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Justice News

Department of Justice
U.S. Attorney’s Office
Northern District of Texas

FOR IMMEDIATE RELEASE
Wednesday, November 2, 2016

Federal Grand Jury Indicts Dallas Man for Making False Statements and Providing False Testimony Under Oath in his Bankruptcy Case

DALLAS — A federal grand jury in Dallas returned a seven-count indictment yesterday charging Gary Michael Beach of Dallas with various offenses stemming from his filing a petition for voluntary bankruptcy in early December 2011, announced U.S. Attorney John Parker of the Northern District of Texas.

Specifically, the indictment charges Beach, 65, with five counts of making false statements under penalty of perjury and two counts of providing false testimony under oath.  If convicted, each count charged in the indictment carries a maximum statutory penalty of five years in federal prison and a $250,000 fine.

Beach is scheduled to make his initial appearance in federal court Friday afternoon, before U.S. Magistrate Judge Irma C. Ramirez, at 1:00 p.m.

According to the indictment, Beach filed a petition for voluntary bankruptcy in the Northern District of Texas on December 2, 2011. 

On approximately September 13, 2010, Beach, Beach’s father, and Beach’s son formed the Beach 2010 Trust.  From approximately December 2009 through July 2011, Beach received approximately $177,500 from the Beach 2010 Trust and two other family trusts.  On August 29, 2011, a final civil judgment in Harris County, Texas, was entered against Beach personally that required him to pay an award of $812,000 plus post-judgment interest.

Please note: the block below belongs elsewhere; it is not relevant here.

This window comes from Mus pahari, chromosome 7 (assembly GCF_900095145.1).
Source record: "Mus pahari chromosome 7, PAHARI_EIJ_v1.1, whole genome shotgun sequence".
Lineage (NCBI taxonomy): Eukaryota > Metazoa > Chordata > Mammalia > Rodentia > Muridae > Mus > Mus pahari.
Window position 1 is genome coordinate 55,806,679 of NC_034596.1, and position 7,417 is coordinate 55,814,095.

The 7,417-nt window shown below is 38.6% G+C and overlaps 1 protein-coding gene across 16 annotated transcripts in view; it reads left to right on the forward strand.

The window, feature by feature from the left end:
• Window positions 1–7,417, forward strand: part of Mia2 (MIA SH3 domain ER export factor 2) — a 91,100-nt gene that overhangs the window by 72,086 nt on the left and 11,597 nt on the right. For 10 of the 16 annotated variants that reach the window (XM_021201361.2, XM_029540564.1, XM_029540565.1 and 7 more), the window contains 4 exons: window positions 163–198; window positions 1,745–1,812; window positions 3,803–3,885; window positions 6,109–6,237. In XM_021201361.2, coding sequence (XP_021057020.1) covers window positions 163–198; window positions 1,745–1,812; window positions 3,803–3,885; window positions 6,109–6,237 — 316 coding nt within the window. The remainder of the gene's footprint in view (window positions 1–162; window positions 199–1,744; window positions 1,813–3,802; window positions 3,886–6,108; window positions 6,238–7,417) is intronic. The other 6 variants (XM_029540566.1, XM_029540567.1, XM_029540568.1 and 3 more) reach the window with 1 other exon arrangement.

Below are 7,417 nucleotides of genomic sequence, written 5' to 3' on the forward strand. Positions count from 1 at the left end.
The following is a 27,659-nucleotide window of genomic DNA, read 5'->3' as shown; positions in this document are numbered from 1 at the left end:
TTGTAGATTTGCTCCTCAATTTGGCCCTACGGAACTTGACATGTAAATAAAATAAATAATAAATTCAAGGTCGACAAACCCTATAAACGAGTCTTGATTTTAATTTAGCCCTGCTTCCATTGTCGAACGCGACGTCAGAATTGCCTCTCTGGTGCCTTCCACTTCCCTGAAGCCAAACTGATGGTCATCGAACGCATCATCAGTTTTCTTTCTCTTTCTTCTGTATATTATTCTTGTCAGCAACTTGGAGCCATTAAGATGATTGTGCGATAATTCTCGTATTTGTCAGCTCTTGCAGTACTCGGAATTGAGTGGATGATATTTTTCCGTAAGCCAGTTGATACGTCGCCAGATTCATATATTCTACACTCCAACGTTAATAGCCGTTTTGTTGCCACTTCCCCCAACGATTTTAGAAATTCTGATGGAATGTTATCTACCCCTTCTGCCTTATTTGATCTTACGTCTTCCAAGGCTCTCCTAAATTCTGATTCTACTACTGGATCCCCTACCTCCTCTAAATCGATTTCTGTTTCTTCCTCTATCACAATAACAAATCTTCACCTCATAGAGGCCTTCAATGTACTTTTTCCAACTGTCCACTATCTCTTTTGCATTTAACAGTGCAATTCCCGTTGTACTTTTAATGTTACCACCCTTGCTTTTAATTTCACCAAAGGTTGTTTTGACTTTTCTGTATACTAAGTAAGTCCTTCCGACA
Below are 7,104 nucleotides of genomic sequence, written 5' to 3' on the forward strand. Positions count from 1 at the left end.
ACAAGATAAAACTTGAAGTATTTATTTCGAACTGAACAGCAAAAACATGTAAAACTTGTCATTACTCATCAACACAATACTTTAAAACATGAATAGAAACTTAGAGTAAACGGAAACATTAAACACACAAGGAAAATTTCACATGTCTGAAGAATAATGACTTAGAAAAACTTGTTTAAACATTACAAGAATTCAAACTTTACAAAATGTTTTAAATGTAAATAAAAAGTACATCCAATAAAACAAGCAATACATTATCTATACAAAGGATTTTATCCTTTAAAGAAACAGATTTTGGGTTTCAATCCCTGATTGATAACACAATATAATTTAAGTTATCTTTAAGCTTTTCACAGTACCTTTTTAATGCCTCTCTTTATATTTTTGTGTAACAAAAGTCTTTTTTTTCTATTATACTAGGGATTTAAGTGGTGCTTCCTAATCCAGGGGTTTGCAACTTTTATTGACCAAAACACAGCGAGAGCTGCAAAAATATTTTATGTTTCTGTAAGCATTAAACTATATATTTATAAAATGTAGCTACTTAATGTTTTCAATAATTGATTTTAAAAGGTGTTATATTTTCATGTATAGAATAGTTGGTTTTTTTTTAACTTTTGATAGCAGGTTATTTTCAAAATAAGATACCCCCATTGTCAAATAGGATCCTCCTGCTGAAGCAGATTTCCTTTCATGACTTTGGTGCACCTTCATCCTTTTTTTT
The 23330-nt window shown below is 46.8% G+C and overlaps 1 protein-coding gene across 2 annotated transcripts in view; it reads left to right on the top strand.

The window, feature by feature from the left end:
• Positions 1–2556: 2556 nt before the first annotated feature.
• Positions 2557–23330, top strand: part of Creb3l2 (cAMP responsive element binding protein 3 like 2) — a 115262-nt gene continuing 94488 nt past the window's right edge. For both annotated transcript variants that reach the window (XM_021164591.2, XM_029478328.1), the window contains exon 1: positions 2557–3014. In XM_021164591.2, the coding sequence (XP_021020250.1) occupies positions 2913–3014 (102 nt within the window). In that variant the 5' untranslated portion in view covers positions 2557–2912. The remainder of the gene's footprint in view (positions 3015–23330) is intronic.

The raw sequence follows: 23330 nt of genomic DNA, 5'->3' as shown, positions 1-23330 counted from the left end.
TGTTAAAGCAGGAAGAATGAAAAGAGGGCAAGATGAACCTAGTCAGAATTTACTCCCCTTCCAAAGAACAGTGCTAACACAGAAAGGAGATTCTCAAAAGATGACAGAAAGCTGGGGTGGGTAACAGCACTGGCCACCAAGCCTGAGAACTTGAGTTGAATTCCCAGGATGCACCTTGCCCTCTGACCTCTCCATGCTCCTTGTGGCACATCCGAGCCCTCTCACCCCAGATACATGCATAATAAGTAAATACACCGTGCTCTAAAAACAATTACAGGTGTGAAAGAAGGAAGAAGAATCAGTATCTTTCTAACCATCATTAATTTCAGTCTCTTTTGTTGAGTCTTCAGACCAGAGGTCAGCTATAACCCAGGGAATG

On November 29, 2011, Beach and his co-trustee son caused the Beach 2010 Trust to spend $857,500 of Beach 2010 Trust funds to purchase property (Beach’s personal residence) on Beverly Drive in Dallas.  Then, from December 13, 2011, through April 30, 2012, Beach and his son caused the Beach 2010 Trust to spend an additional $35,901 for renovation work on the residence, bringing the total spent on the residence to approximately $893,401.

In late October 2009, Black Horse Resources, LLC was formed; it was owned/managed by Beach’s brother-in-law.  On April 1, 2011, Black Horse entered into a partnership agreement with the Beach 2010 Trust, and on June 29, 2011, Beach caused the Beach 2010 Trust to assign its interest in the partnership agreement to the newly-formed Beach Petroleum, LLC.  Beach caused the “Articles of Organization” for Beach Petroleum to be filed with the Nevada Secretary of State’s office.

From approximately April 2011 through at least May 23, 2012, Beach fraudulently concealed from the bankruptcy court, the United States Trustee, and creditors his connection to Beach Petroleum and his receipt of Black Horse consulting fees through Beach Petroleum.  From April 2011 through May 3, 2012, Beach received a total of approximately $210,000 from Black Horse – all paid directly to Beach or indirectly to Beach through Beach Petroleum. 

The five false statement counts charged relate to documents Beach submitted in his bankruptcy case in which he fraudulently concealed material information concerning income received that he knew he was legally obligated to disclose.  The two false testimony under oath counts allege that Beach falsely testified under oath when he continued to conceal these consulting fees at his creditors’ hearing in January 2012, and again at his bankruptcy deposition in April 2012.

An indictment is an accusation by a federal grand jury, and a defendant is entitled to the presumption of innocence unless proven guilty. 

This case is one of several felony prosecutions of bankruptcy-related crimes generated by the Bankruptcy Fraud Initiative in the Northern District of Texas.  Beach is the 21st defendant to have been charged as part of that initiative; 16 have been convicted, one resulted in a mistrial, and four are pending trial.

The U.S. Postal Inspection Service is investigating the case.  Assistant U.S. Attorney David Jarvis is in charge of the prosecution.

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Topic(s): 
Bankruptcy
Component(s): 
Updated November 3, 2016